Influence people

Monday, May 6, 2013

The Lobbyist's Secret Weapon


Today's guest post was contributed by Edward Segal, CAE. He is CEO of the Marin Association of Realtors.

Of course, my association has used lobbying techniques to sway lawmakers (meeting with them, testifying at hearings, sending them position papers, and asking members to call their offices).

But when these tactics failed, we brought out our secret weapon: PR. 

Working like a powerful spotlight, PR helps you stand out from the crowd and focuses attention on your position. To use PR as a lobbying tool for your organization:
Turn advocacy into news. Position your lobbying activities as interesting and newsworthy.

Flex your muscle. In your news releases and other press materials, include boilerplate language about the size and scope of your organization, details about the economic impact of members, or other information that shows the influence of the association.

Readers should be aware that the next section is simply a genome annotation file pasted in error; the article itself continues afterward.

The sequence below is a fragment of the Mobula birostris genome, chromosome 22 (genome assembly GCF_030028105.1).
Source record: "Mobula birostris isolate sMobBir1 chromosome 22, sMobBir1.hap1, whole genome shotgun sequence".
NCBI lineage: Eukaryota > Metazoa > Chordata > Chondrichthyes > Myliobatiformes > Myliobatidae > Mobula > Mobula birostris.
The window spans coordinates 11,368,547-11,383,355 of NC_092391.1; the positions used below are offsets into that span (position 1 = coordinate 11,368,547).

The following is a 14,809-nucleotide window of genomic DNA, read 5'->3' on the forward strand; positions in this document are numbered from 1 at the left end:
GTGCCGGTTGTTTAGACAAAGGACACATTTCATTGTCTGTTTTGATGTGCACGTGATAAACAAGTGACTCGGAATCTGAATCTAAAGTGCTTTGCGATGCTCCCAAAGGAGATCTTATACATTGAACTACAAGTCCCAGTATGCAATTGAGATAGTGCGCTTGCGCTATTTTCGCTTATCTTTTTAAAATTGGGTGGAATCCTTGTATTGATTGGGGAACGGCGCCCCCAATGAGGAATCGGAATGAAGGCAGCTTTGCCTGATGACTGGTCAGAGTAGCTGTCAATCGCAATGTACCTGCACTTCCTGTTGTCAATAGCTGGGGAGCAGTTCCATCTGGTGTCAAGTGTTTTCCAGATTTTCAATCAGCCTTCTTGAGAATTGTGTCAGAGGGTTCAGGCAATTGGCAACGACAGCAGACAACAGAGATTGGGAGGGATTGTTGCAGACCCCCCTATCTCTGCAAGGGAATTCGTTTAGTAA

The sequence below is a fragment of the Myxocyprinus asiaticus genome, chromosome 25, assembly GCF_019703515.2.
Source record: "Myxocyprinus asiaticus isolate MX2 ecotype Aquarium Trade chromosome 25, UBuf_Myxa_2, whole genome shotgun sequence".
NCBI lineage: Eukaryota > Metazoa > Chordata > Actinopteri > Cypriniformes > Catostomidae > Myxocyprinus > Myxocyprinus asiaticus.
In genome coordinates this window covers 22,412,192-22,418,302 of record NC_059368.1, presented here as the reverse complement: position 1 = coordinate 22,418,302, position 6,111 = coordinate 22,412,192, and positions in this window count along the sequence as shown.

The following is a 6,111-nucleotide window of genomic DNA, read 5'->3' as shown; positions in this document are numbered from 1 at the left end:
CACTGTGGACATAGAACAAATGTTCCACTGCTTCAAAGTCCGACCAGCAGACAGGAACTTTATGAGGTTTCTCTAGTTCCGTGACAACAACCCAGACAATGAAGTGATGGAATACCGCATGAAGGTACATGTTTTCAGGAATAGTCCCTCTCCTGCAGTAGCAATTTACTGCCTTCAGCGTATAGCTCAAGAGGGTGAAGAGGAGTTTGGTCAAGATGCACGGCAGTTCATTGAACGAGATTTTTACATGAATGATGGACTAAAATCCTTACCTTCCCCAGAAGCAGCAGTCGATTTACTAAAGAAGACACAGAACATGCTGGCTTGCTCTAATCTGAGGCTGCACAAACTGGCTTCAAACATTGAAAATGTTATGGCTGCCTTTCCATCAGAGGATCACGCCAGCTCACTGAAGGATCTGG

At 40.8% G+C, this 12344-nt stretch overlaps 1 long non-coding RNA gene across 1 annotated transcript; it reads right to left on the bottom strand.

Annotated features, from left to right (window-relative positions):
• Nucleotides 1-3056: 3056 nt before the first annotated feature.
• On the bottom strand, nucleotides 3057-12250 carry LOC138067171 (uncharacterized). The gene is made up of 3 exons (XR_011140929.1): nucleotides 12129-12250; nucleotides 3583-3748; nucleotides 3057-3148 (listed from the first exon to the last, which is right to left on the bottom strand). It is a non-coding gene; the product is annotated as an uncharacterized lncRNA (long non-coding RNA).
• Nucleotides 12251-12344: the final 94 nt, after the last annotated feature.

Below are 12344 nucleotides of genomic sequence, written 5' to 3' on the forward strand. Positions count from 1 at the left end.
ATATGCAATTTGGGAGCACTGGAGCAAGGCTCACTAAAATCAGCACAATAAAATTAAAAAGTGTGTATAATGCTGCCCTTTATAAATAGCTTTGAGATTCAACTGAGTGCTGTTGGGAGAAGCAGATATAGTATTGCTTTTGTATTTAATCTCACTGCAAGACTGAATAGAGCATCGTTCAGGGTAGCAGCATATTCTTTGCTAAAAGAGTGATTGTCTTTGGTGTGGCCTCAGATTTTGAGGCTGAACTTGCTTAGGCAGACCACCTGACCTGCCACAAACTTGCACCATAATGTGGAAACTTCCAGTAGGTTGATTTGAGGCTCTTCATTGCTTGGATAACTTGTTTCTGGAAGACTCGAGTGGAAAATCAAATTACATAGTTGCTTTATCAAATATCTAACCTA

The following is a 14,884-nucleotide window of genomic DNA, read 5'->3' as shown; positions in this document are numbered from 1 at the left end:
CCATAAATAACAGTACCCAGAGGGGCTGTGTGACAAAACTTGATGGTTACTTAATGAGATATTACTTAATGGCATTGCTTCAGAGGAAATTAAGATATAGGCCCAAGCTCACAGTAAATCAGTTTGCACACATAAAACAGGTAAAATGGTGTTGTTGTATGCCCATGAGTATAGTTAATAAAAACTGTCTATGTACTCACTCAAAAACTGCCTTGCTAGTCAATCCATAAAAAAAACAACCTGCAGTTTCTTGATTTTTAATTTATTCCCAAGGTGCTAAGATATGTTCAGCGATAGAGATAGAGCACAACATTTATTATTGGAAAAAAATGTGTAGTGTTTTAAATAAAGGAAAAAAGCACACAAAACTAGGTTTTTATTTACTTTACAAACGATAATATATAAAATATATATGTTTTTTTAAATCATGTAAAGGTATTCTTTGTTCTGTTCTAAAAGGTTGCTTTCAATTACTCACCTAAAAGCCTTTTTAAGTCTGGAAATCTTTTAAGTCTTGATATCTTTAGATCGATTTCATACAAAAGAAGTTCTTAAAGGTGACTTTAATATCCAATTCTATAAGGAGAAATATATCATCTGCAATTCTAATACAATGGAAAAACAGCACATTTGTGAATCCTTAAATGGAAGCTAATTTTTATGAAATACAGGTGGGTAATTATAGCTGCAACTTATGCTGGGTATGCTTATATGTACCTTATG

Study the media. Pay attention to the stories covered by news organizations. The types of news they cover today provide powerful clues about the stories they may be interested in doing tomorrow.

Think like an editor. Identify as many news hooks and story angles about your lobbying campaigns as possible. Give the media as many reasons as you can to do stories about your advocacy activities.

Write like a journalist. Prepare news releases as the news stories you want them to be.

Keep your audience in mind. Provide your target audience with the information it needs to understand the reasons for your lobbying efforts, what you are trying to accomplish, and what the public can or should do to help ensure victory.

Create visuals. Excellent visuals and compelling stories are important to all news mediums. For example, a photo, chart or graph will literally make your story larger on a Website or newspaper page; good pictures can help attract the attention of online news outlets and television stations.

Be prepared. Make sure those who will talk to the press are properly trained, with special emphasis on answering pointed or negative questions from reporters.

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